The cool, open evening drew in around them into a dark, taught night. Finally, squeezed beyond their ability to bear, the clouds opened and it was in a freezing rain that the travelers huddled. Some of Enoch's men were asleep, but the four friends and the queen were wide awake, hands stretched out underneath Enoch's shield, which now covered the fire.
"That's three dents," remarked Enoch merrily. "Not sure how many Trisha's armor turned. I think that last one would have made for a bad day, though. Thanks for the help, Belian."
"No problem; just sorry you didn't save any more for me."
"Looking for ways to advance your chivalrous standing?" Grizzly Bear teased in a shivering voice.
"Why not? Nothing else to do around here," Belian scooted closer to the fire.
"He thinks it would be great to tell somebody he's been knighted," Benjamin joked. "Oh, that's right, the French are all about chivalry, weren't they? I bet you're right; she'll really like that."
"Don't know what you're talking about," but Belian was almost smiling.
"It's been," said Grizzly, his voice sober now, "two years since we last thought we might really be able to get home."
"About time, huh?" laughed Enoch.
"It should work!" Benjamin gushed. "We've got the spice; it has to be the key. I just wonder exactly what we're going to do with it."
"Take it back to Chulsey and make burritos," Belian grumbled.
"I don't see what else we would do," replied Benjamin, "but that seems a little...unlikely, anyway."
"So, queen Chastagne," said Grizzly to the queen, who huddled silently between Belian and Benjamin, glowering daintily into the fire, "I'm awfully sorry about this. We're not exactly kidnappers...ok, ok, I guess we are...but we certainly aren't going to hurt you. It was just that you had seen us with the spice, and we couldn't have them knowing about it any earlier than possible. We'll be letting you go just as soon as we can."
Chastagne did not acknowledge him.
"About our conversation earlier," Enoch's voice never lost its merry edge. "I do know what you've done; a pretty good job of being a princess, I guess. You rule a lot of happy people. But why not share the spice with them? I don't buy all this 'just dues of rank' dung."
She turned a bitter face towards him, lower lip slightly twisted, "Read it."
"Read the spice."
Grizzly took it from his sack, unwrapped it, and held it under the cauldron lid so that it was illuminated in the flickering orange light. Gold lettering shone, etched in the white ivory.
"That's not nutrition facts," said Belian.
Grizzly read aloud, slowly, as he made out the words:
"To he who does not have, having
To he who has, lacking.
Thus through not, much
Thus through much, emptiness.
So to the wise, peace to others,
So to the fool, justice."
"A riddle!" said Benjamin.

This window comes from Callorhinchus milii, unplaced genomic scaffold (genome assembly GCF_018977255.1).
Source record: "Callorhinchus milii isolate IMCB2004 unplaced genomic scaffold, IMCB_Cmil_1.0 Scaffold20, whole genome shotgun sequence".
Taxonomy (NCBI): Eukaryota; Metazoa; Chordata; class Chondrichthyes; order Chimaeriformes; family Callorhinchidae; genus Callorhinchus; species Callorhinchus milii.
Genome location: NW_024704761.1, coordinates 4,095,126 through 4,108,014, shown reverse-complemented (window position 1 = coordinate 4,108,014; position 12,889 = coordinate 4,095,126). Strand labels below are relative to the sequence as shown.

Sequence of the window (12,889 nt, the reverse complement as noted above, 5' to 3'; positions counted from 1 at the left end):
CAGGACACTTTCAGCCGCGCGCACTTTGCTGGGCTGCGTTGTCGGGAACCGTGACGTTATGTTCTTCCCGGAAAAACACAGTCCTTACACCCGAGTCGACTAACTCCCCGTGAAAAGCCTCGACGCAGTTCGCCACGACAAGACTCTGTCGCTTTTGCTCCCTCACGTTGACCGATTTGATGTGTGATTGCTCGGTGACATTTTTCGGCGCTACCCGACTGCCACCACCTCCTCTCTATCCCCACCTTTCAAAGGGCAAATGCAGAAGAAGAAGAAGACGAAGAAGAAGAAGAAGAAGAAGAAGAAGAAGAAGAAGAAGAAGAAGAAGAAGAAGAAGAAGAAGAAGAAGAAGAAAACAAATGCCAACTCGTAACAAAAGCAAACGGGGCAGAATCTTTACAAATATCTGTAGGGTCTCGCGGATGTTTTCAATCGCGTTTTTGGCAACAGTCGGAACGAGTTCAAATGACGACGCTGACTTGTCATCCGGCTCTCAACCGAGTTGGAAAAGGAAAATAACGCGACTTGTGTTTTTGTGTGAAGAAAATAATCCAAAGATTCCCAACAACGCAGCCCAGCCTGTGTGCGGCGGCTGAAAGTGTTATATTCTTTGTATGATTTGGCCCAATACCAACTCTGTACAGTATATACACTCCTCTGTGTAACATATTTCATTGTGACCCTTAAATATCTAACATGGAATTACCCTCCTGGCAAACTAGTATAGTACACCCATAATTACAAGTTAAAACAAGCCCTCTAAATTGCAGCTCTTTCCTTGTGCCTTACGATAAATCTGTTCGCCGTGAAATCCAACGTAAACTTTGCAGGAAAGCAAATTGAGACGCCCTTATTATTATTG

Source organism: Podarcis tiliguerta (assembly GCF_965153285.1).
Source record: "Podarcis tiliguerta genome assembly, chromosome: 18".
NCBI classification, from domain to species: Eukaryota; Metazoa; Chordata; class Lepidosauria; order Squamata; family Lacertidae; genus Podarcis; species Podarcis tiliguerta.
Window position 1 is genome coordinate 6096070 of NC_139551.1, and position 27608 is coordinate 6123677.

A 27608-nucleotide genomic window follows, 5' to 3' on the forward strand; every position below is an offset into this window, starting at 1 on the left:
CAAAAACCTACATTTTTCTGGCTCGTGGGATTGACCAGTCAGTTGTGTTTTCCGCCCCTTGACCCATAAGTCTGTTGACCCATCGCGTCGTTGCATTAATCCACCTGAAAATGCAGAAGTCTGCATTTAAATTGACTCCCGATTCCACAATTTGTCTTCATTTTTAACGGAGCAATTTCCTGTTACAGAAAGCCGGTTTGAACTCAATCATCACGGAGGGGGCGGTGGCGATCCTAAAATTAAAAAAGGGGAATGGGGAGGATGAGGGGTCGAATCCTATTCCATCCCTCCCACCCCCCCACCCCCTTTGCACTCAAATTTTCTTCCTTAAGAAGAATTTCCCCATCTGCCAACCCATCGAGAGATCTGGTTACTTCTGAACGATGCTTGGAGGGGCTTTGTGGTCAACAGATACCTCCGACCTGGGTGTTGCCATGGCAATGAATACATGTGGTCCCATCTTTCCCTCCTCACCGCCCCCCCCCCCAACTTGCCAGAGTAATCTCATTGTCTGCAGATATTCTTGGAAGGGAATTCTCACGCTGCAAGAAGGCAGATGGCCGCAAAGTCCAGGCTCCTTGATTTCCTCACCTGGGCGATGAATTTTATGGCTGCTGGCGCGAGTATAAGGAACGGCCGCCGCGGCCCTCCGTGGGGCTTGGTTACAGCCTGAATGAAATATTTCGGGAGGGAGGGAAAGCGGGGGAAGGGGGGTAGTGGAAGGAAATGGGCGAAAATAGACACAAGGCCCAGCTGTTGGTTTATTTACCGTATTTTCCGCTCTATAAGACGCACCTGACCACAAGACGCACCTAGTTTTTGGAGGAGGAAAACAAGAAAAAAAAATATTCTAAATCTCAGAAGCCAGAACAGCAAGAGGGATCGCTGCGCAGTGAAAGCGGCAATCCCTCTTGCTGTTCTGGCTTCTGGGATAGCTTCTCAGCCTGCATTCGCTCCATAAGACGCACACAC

"Taste it," she said, "and..."
"Somebody's here," said Belian, jumping to his feet.
"Listen." leaning away from the fire, they heard muffled gasps and a buzzing sound through the sound of falling rain.
"Wake up! Get'cher swords!" Belian darted over to Enoch's wounded man and took his sword while the others climbed to their feet, confused.
"Oh!" Benjamin's clouded expression cleared as he pulled on his sword-glove, "That's what you were doing while we set up camp.
"Yup. Good thing, huh?"
The watch slipped into the firelight. "Three or four. One of them is in pain. A strange sound I do not know.
"It's the generator," Belian explained to Enoch and Grizzly, "I stretched a wire around the camp and charged it. Perfect security system.
Putting pots over torches, the travelers slipped into the dark towards the source of the groanings, which had redoubled. Tossing the pots away, they found two men holding onto a humming metallic wire, twitching and moaning. The sounds of two others were fading away into the distance. The archers shot after them and there was a loud cry and a thump.
"That'uns mine, I should think," cried Chester Burley.
"Nonsense," slender Tomas murmured. "Twas my shaft or a weeks wages to you."
"Let's find out!"
"Careful! Step over the wire. Don't touch it." Belian ran off into the dark, "Got to shut down the generator."
A few moments later the buzzing stopped and the two men collapsed to the ground, gasping as if they had run a marathon, bright burns on their hands. "Mercy, mercy!" they gasped, as Enoch's men bound them.
"Wounded another," said Tomas, walking in front of Chester Burley, who had a man slung over his back and looked like someone who had just lost a week's pay on a bet.
"What does that make, five prisoners?" said Benjamin.
"Maybe these will be able to talk," said Grizzly.
"Heh," Enoch laughed, "it's not my fault that one put his jaw on my mace. I would have been glad to hit him somewhere else."
"Somehow I feel like you could have managed..." Grizzly shook his head and swung up his lute and sang as they walked back to the light of the campfire.
Enoch the Red, knocks 'em dead!
Enoch the Red, the Warrior!
Swings his mace, with a bushy red face!
Adventures like Tom Sawyer!
Got a toothache? Or a heartache?
He'll work on your jaw, or sweettalk...to y'all?
"...anyway," Grizzly chuckled to himself.
Belian was waiting for them in the camp. "She's gone; she took a horse," he said.
Where the queen had been there were only a few pieces of rope.
"She took the spice."